Invest in Free Public Transportation, Not Electric Cars

According to me in the Pittsburgh City Paper:  “An electric car is “still a multi-ton vehicle that requires a lot of money and resources from all over the world to produce,” notes Lolly Walsh. Walsh, a staffer for advocacy group BikePittsburgh, speaks as part of the loose-knit international Car Free Network. “If we just develop a different type of car … it’s just going to push back any change that we need to make.”

Land use is one of the major problems with structuring our transportation system around cars — electric or otherwise.

Though not printed in the feature story about Carnegie Mellon’s electric car, I also noted that land use is one of the major problems with continually structuring our transportation system around cars — electric or otherwise. If we just redevelop the car so now we plug it in to an outlet powered by dirty mountain-stripping coal, we’re not improving much. We still allow cars on nearly every single street no matter if the residents of that street are young children, elderly, deaf, or blind.

Why isn’t an electric car the magic solution that everyone wants?
An electric car is still dangerous to pedestrians, bicyclists, and other drivers.
An electric car requires a tremendous amount of land to rest and operate.
An electric car depends on coal-powered electricity in most situations.
An electric car will not alleviate congestion.
An electric car will not level the mobility playing field.

A different type of car is not the answer, cars are not the answer. We need to fully fund public transportation and eliminate user fees to get people to use it widely.
Fully funding public transportation is the ONLY way we can give every single person the means to get to work, to school, to fun, to appointments, to recreation.

As I’ve said before, we should invest in excellent public transportation that is:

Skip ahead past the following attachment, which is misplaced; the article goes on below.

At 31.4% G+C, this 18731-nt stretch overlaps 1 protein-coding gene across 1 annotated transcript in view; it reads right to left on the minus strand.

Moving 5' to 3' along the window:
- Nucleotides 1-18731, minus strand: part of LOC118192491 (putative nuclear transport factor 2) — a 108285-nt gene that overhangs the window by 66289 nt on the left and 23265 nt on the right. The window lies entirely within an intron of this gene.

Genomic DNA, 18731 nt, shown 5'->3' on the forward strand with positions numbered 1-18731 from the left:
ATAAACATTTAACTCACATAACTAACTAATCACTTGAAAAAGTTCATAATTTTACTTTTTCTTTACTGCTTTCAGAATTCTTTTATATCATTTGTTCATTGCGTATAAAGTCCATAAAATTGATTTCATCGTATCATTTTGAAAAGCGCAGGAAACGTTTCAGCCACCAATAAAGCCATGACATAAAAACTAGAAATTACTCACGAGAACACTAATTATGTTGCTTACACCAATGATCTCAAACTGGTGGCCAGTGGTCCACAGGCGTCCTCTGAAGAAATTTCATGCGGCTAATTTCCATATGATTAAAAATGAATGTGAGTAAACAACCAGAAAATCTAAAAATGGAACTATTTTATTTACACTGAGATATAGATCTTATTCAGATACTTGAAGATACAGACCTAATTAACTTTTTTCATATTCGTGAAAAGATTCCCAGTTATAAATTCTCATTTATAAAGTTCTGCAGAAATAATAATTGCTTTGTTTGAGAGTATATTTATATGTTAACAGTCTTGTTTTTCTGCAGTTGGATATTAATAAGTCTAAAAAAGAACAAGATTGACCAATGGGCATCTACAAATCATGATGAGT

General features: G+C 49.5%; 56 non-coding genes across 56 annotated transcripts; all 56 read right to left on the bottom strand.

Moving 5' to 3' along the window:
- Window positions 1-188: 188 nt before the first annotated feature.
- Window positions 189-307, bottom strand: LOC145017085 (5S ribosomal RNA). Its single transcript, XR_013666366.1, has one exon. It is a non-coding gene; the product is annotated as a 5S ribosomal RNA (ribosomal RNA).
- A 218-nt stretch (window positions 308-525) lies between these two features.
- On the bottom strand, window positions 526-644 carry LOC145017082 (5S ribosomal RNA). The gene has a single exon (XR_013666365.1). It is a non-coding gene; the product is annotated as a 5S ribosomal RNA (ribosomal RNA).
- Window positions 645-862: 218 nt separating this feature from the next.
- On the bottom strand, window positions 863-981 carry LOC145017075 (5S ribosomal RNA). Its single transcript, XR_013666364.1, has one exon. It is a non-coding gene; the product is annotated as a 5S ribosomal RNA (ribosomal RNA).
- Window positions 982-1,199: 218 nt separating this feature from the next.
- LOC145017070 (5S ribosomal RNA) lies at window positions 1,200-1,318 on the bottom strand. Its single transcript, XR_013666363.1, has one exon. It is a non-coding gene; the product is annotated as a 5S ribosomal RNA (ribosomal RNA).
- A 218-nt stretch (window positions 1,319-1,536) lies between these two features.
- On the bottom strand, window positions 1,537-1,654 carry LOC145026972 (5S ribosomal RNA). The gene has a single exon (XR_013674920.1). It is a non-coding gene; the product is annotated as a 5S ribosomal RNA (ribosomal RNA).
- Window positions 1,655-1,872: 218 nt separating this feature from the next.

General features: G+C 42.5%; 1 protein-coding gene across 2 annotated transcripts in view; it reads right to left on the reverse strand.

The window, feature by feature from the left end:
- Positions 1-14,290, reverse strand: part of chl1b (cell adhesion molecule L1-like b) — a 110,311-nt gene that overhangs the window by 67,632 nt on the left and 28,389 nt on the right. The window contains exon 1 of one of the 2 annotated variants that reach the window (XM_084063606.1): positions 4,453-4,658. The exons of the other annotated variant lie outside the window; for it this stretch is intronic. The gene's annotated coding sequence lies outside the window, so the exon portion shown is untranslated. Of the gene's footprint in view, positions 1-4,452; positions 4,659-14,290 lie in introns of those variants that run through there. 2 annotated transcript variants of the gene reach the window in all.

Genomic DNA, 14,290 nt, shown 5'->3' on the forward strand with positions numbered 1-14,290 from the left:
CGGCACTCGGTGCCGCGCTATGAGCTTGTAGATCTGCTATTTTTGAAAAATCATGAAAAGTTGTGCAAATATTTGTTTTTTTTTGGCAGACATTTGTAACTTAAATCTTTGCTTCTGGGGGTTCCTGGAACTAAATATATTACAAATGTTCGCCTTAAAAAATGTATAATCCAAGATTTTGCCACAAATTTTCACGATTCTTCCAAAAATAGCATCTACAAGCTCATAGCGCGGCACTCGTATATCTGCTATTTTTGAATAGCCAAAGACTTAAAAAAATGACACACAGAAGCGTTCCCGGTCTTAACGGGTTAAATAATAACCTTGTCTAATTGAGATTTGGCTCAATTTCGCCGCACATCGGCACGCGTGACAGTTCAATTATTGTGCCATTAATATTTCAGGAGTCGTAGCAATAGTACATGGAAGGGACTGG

1. Fast
  2. Free (to the user)
  3. Predictable (schedules available at all stops and on phones)
  4. Attractive / Beautiful
  5. Clean
  6. Frequent (always less than a ten minute wait)
  7. Everywhere (less than a ten minute walk from most locations)
  8. Efficient (Local and Express)
  9. Resourceful (should maximize options of local terrain. Pittsburgh for example could use streetcars, along side ferries and the incline to take advantage of our rivers and hills)
  10. and has the right of way against all other modes of travel.
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14 Comments

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  1. So true! Unfortunately, I don’t think even half the time or money that’s put into developing newer and “better” car technology will ever be put into public transportation. And with electric cars, I think it’s probably going to get worse, as people can just buy them to assuage their guilt of contributing to pollution, etc. and due to the amount they save just on gas, will simply drive even more, crating more congestion. I already see this with drivers of hybrid vehicles, and know people who would much rather buy a hybrid to enable them to continue commuting 70+ miles per day with less expense (other than the fact they paid much more for the hybrid – they seem to forget to factor that in!) rather than lobbying for public transportation.